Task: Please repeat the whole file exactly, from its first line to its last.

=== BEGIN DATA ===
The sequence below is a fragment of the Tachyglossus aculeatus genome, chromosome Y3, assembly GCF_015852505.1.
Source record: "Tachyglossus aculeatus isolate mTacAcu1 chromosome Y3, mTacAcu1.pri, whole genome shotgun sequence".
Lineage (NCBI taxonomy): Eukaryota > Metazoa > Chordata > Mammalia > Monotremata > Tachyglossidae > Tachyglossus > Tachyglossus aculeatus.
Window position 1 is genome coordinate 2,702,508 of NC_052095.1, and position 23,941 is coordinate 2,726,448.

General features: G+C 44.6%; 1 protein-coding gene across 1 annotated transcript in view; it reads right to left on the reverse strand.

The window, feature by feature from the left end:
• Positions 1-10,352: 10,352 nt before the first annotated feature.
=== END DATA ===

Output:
The sequence below is a fragment of the Tachyglossus aculeatus genome, chromosome Y3, assembly GCF_015852505.1.
Source record: "Tachyglossus aculeatus isolate mTacAcu1 chromosome Y3, mTacAcu1.pri, whole genome shotgun sequence".
Lineage (NCBI taxonomy): Eukaryota > Metazoa > Chordata > Mammalia > Monotremata > Tachyglossidae > Tachyglossus > Tachyglossus aculeatus.
Window position 1 is genome coordinate 2,702,508 of NC_052095.1, and position 23,941 is coordinate 2,726,448.

General features: G+C 44.6%; 1 protein-coding gene across 1 annotated transcript in view; it reads right to left on the reverse strand.

The window, feature by feature from the left end:
• Positions 1-10,352: 10,352 nt before the first annotated feature.